Wednesday, April 29, 2009

Virtual therapist helps aphasia patients recover language

by ChiChi Madu
Feb 26, 2009

Last summer Mercy Gilpatric, an elderly North Side woman, had a stroke that wiped out her language abilities. Now, with the help of a "virtual therapist," she is regaining her language, one sentence at a time.

“It’s mind-boggling,” she said of the improvement she has made due to her training program. “The training has helped my reading so much.”

Gilpatric has a condition known as aphasia, which affects more than one million Americans, said Leora Cherney, director of the Center for Aphasia Research at the Rehabilitation Institute of Chicago.

Cherney developed a computer program known as ORLA, short for Oral Reading for Language in Aphasia, to help these patients recover.

ORLA features a virtual therapist known as "Ms. Pat," an avatar who guides patients through sentence reading exercises and asks patients to point to the words as they say them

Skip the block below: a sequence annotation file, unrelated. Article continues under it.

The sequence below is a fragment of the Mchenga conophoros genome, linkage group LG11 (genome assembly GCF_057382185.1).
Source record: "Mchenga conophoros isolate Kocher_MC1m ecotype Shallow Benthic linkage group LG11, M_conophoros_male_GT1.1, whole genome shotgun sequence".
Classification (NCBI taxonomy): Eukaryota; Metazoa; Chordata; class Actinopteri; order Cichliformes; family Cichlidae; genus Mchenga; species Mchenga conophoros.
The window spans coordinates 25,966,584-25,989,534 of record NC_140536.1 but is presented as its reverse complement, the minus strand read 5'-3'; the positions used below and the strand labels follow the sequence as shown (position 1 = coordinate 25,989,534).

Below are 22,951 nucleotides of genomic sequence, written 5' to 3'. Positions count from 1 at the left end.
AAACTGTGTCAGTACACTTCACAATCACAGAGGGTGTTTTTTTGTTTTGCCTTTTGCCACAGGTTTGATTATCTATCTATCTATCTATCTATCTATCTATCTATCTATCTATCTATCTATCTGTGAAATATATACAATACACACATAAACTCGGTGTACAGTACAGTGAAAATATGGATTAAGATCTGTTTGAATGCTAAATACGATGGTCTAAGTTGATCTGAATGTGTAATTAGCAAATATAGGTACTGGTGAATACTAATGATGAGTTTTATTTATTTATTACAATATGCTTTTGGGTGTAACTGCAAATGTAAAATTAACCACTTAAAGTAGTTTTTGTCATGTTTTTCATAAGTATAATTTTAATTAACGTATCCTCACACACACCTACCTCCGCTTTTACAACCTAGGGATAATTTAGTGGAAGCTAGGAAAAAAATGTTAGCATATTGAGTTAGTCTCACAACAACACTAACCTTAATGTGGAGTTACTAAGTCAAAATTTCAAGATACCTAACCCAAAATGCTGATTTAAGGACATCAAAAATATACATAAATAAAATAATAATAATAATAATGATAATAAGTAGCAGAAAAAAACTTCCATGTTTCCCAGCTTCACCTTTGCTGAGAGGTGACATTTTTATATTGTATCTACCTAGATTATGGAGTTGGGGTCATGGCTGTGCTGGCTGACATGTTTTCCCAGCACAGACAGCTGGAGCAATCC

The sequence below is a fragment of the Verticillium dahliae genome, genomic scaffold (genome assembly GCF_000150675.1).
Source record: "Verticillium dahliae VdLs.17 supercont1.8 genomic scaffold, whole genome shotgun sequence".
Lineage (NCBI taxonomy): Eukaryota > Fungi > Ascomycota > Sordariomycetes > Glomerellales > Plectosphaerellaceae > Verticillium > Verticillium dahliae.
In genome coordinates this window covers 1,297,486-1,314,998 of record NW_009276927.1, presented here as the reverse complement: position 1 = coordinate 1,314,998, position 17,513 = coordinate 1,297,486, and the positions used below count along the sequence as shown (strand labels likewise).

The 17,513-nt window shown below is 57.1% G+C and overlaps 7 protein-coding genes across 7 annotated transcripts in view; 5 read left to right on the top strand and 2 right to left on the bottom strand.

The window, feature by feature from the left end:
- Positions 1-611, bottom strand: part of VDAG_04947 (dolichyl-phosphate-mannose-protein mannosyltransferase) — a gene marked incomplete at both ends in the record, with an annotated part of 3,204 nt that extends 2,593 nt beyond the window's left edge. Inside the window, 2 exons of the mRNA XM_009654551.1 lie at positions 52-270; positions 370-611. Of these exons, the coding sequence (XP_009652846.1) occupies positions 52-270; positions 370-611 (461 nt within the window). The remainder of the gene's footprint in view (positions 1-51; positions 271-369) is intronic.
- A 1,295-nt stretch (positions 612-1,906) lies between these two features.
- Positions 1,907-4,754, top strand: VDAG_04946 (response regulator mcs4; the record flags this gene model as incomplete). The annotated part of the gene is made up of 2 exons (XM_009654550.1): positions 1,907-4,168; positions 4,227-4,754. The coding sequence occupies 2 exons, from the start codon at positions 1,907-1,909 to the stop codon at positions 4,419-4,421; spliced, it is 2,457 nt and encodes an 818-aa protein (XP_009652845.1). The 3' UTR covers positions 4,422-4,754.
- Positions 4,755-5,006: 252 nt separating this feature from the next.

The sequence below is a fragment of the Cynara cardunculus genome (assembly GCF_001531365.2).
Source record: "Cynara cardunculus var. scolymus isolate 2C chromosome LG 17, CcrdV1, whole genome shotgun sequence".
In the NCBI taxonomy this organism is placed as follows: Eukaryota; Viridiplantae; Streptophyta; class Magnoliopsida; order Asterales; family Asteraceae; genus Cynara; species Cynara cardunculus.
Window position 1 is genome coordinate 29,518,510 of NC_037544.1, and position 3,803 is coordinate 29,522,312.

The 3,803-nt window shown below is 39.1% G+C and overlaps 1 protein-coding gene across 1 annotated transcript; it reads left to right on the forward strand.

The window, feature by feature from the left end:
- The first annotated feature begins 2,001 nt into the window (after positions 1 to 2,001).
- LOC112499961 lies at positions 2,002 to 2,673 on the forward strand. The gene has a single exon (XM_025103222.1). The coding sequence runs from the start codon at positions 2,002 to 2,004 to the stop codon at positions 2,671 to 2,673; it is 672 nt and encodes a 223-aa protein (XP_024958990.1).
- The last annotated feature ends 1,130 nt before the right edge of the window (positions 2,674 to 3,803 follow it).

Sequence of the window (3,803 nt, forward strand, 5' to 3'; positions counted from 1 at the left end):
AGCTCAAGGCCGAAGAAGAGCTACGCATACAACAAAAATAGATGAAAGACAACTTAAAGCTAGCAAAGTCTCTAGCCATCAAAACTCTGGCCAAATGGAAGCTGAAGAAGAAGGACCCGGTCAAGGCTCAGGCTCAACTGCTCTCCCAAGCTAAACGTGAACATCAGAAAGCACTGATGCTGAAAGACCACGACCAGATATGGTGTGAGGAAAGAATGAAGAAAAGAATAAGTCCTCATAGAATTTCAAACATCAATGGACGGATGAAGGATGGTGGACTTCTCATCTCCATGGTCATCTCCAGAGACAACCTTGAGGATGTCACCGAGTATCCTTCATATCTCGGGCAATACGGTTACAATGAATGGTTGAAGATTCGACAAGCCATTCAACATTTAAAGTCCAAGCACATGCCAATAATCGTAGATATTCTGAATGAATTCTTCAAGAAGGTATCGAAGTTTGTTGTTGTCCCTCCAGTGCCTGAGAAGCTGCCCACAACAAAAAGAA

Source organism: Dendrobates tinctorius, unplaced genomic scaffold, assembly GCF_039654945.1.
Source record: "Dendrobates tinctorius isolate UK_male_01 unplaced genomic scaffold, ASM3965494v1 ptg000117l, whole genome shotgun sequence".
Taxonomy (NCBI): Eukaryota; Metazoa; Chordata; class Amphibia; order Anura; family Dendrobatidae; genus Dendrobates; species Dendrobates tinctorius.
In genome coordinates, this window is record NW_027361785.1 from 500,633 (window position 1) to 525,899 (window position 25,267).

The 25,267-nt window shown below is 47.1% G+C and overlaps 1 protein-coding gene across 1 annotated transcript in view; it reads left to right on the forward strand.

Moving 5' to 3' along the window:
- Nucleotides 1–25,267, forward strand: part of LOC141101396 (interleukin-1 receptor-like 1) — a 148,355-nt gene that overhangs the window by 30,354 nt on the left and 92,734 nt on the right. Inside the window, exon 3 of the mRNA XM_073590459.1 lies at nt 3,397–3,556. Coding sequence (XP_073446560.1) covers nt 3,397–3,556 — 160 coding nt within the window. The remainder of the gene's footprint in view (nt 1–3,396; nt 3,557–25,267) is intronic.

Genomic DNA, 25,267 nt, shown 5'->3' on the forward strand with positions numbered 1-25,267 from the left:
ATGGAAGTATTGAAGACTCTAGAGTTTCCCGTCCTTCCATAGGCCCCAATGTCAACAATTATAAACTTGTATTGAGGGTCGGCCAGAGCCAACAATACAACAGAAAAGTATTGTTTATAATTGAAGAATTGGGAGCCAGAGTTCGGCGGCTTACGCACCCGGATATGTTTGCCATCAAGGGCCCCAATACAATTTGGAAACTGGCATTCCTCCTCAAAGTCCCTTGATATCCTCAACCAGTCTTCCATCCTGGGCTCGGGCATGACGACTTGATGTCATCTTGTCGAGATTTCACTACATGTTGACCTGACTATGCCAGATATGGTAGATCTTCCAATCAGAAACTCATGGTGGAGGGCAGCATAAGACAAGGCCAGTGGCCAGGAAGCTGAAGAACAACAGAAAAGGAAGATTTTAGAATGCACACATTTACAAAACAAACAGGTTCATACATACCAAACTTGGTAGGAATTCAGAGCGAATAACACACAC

Friday, April 24, 2009

Aphasia/dysphasia: can't talk, not allowed to talk.

Thursday, April 23, 2009

Aphasia caregivers

Caregivers for persons living with aphasia (PLWA) are often misinformed, confused, scared, and overwhelmed when their loved one experiences a stroke with aphasia. I've found that not many therapists or doctors give the caregivers the right kind of information--what is it? Will it get better? Who can I talk to? Does anyone else have it? and so on. Shockingly few medical personnel will give information about aphasia support groups or the National Aphasia Association website. Very few couples are given encouragement to continue therapies after the insurance runs out. No one is given hope for progress, it seems. If you have hope, you will often be told that you are in denial about your spouse's capabilities.

Frequently, I will see older couples who have been married for 40+ years, in which the husband now has aphasia and the wife is now the primary caregiver. Often, but not always, the husband was the main.........NEXT...........